Wednesday, September 19, 2007

Helpful advise from Robert Rich.

Creative ways of patching up new sounds on your MOTM (or other) modular synth.

Helpful advice from Robert Rich, starting with soft sync....

The best use I found for soft sync on the 300 is to add the essential non-linear element for chaos patches. The "talking chaos" patch, for example, has two 300s cross-modulating each other with sign waves, both set to approximately the same basic frequency. The sync buss is connected, and both are set to soft sync. That creates a complex interaction where the modules get stuck and unstuck. Wiggling one a tiny bit(with a low lagged sample&hold random voltage for example) will prevent them from getting locked into a pattern.

The trick of modulating VCO pulse width with a high frequency sine for example adds a great "fret buzz" sort of timbre to bass sounds. For timbral variation within patches, try audio-frequency modulating anything with something else. Sine waves often make the best sources for audio rate modulation, because there's already plenty of overtones resulting, so I frequently put a filter into full resonance for that purpose.

If you have two LFOs with FM input, try cross-modulating them for complex interactions. If you put that output into the VC-in on an oscillator, you'll open up a wide range of bleebly sounds, birds, wiggly bits, etc.

Split the output of a filter and process one half with other filters and VCAs before putting that signal back into an input on the same filter (either audio input or the FM input). The feedback loop will affect the resonance, and dynamic processing will make the interaction very complex.

For the above idea and for any other patch, add a time-domain digital effect - like echo, reverb, chorus, flanging, etc - to the inside of a patch. Use outboard effects as if they are modules in the system. This opens up an entire realm of options for feedback-type patches.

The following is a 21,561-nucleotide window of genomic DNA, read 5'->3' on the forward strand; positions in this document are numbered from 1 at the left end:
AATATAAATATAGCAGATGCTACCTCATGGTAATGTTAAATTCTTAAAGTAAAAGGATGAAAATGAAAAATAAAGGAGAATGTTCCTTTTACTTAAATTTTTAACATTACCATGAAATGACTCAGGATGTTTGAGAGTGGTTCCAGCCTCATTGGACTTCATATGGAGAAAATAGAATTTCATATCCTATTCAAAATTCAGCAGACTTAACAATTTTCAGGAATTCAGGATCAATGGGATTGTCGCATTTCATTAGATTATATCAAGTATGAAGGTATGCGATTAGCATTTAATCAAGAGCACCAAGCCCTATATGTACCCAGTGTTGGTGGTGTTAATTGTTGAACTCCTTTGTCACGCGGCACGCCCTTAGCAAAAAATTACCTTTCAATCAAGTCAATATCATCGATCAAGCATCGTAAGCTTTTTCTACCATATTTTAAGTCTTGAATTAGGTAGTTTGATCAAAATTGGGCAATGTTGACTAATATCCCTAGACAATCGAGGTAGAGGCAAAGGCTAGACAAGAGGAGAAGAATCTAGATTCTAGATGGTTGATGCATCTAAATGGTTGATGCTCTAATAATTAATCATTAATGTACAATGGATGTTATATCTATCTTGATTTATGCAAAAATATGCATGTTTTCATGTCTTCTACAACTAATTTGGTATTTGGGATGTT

Rethink the standard use for a module. Did you know that a lag processor is a low pass filter? An envelope generator is a lag processor? An envelope can even be a waveshaper for low audio frequencies at its fastest settings. Likewise the 320 LFO makes a good audio-rate oscillator for bass sounds with very cool waveshaping features.

Two oscillators at their highest frequencies - above hearing - can cross-modulate each other to create difference tones you can hear. That's how a Theremin works, and radio. You can do it on MOTM oscillators.Try modulating a super-sonic VCO with an external audio signal. It's very odd. You can do the same with resonating filters.

Speaking of resonating filters, you can "ping" them when they are almost ringing by putting a sharp envelope blip into their audio input. It makes a very ghostly gamelan-like sound.

The idea behind all of these tips is to break the established paradigms and rethink the possible role of each module. Don't assume a patch has to go VCO-VCF-VCA.

I hope this helps a bit. - Robert Rich


Anonymous Anonymous said...

i love you robert rich :-D

7:05 AM  

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